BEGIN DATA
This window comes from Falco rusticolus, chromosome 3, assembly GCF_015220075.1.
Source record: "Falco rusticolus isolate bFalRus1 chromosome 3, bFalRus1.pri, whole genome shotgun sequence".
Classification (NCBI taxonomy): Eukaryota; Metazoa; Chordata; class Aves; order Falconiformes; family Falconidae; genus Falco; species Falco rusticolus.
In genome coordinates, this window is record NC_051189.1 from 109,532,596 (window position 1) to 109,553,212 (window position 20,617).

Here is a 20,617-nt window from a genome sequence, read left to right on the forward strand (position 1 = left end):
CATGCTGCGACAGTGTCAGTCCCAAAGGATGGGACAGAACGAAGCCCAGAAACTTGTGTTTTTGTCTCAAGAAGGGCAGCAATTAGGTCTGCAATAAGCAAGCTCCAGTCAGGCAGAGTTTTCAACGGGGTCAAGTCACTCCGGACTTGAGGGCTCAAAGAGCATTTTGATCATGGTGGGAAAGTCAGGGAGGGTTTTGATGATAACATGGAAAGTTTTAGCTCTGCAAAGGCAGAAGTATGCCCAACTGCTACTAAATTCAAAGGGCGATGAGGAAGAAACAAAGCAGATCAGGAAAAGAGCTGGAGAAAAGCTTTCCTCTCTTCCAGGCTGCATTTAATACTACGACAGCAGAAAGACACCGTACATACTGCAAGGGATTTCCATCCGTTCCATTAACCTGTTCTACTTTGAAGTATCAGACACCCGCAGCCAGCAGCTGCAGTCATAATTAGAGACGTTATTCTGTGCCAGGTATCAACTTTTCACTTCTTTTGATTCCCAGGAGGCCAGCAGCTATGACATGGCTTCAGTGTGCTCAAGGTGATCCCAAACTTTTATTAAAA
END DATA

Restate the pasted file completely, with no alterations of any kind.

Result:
This window comes from Falco rusticolus, chromosome 3, assembly GCF_015220075.1.
Source record: "Falco rusticolus isolate bFalRus1 chromosome 3, bFalRus1.pri, whole genome shotgun sequence".
Classification (NCBI taxonomy): Eukaryota; Metazoa; Chordata; class Aves; order Falconiformes; family Falconidae; genus Falco; species Falco rusticolus.
In genome coordinates, this window is record NC_051189.1 from 109,532,596 (window position 1) to 109,553,212 (window position 20,617).

Here is a 20,617-nt window from a genome sequence, read left to right on the forward strand (position 1 = left end):
CATGCTGCGACAGTGTCAGTCCCAAAGGATGGGACAGAACGAAGCCCAGAAACTTGTGTTTTTGTCTCAAGAAGGGCAGCAATTAGGTCTGCAATAAGCAAGCTCCAGTCAGGCAGAGTTTTCAACGGGGTCAAGTCACTCCGGACTTGAGGGCTCAAAGAGCATTTTGATCATGGTGGGAAAGTCAGGGAGGGTTTTGATGATAACATGGAAAGTTTTAGCTCTGCAAAGGCAGAAGTATGCCCAACTGCTACTAAATTCAAAGGGCGATGAGGAAGAAACAAAGCAGATCAGGAAAAGAGCTGGAGAAAAGCTTTCCTCTCTTCCAGGCTGCATTTAATACTACGACAGCAGAAAGACACCGTACATACTGCAAGGGATTTCCATCCGTTCCATTAACCTGTTCTACTTTGAAGTATCAGACACCCGCAGCCAGCAGCTGCAGTCATAATTAGAGACGTTATTCTGTGCCAGGTATCAACTTTTCACTTCTTTTGATTCCCAGGAGGCCAGCAGCTATGACATGGCTTCAGTGTGCTCAAGGTGATCCCAAACTTTTATTAAAA